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Messrs Holts & Co + Messrs Cox & Co

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It appears that all British regiments used either Messrs Holts & Co or Messrs Cox & Co as their bankers during the First World War.

For families of officer POWs the activities of the enquiry office of Messrs Cox & Co is reasonably well known (See 'List of British Officers taken prisoner ...', first published by Cox & Co in 1919). The enquiry office was opened in September 1914 in a small room lent by Lord Hartington in his house adjoining the Bank of England in Craig's Court. At the outset, the aim was to give advice and information to relatives regarding wounded officers with the BEF. A system was also built up of obtaining all available information regarding officers reported 'Missing', and this gradually came to be the principal work of the enquiry office. The information collected was obtained in various ways but chiefly by means of the fact that a missing officer's cheque was often the first intimation that he was a POW, and it appears that all, or a high proportion of, cheques cashed by officers in captivity passed through the hands of Messrs Cox & Co.

Very few references have been found about Messrs Holts & Co. Did they operate in a similar way, either indepently or in conjunction with Messrs Cox & Co? Any information about the way in which Messrs Holts & Co operated, especially relative to POWs, would be greatly appreciated.

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yes, I was astounded that Cox wrote to my great grandparents telling them that their son (my gfather) had cashed a cheque in Hannover. Virtually the first news that he was a PoW - were they really allowed to saunter down to the bank (in Brit uniform !) and cash a cheque !!!! Mind you I have another piece of paper which is a "parole" that would seem to allow him to wander about . And most of the correspondence concerning the death of my gt uncle is from Coxs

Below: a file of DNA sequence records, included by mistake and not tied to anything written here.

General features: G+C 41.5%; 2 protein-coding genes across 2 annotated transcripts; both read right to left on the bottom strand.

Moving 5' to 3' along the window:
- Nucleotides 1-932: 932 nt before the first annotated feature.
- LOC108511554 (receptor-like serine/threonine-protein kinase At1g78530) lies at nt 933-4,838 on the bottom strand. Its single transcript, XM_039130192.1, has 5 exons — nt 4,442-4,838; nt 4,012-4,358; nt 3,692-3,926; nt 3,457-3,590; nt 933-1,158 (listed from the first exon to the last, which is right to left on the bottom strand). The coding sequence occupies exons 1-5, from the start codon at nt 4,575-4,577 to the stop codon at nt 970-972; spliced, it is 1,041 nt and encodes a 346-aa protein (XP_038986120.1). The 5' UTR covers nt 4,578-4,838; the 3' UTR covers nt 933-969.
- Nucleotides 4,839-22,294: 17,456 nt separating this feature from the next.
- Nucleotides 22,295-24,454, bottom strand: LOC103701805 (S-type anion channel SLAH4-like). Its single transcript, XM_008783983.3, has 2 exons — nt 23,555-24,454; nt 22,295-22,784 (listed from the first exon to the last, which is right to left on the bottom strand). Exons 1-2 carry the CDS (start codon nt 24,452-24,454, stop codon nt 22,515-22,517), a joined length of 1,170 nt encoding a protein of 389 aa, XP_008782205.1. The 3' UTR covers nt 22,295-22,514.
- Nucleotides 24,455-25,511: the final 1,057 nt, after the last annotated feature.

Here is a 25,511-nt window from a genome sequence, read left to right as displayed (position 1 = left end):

I'm grateful for the info on Cocs - do their records survive anywhere ??


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I can't give you an immediate answer on Holt's, but you might like to know that it still exists in the form of Holt's Farnborough Branch, which is part of the Royal Bank of Scotland. I don't knon what they hold in the way of original records, but it might be worth writing to them at Lawrie House, Victoria Road, Farnborough, Hants GU14 7NR.

Charles M

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Re: Cox & Co - Military bankers.

Cox's (later Cox's and Kings) became part of Lloyds Bank (now Lloyds TSB) - and the branch at Pall Mall, London was known as Cox's & Kings branch. I don't whether Lloyds TSB whether would have any records though.

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"Cox & King's" in Pall Mall (who were my father's bankers when he was an officer in WW2, ironic as he was a clerk at Lloyds Bank when called up and returned to it in 1948..) fell defunct in 2002, even as a branch of Lloyd's, when the building was sold. It's now a hotel.

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  • 7 months later...
Guest Coxandkings

Cox's & Co (now Cox's & Kings) does still infact exist, however not as the private bank it once was. Having been exorbed by Lloyds TSB in 1923 we are now one of Londons largest branches of the Bank, purely looking after the financial needs of officers in the forces and their families. Whilst apart from Winston Churchills final ledgers we hold a limited amount of limited historical information at the branch. Irrespective of this, the Lloyds TSB archive office maybe able to help with specific enquiries.

Cox's & Kings

7 Pall Mall



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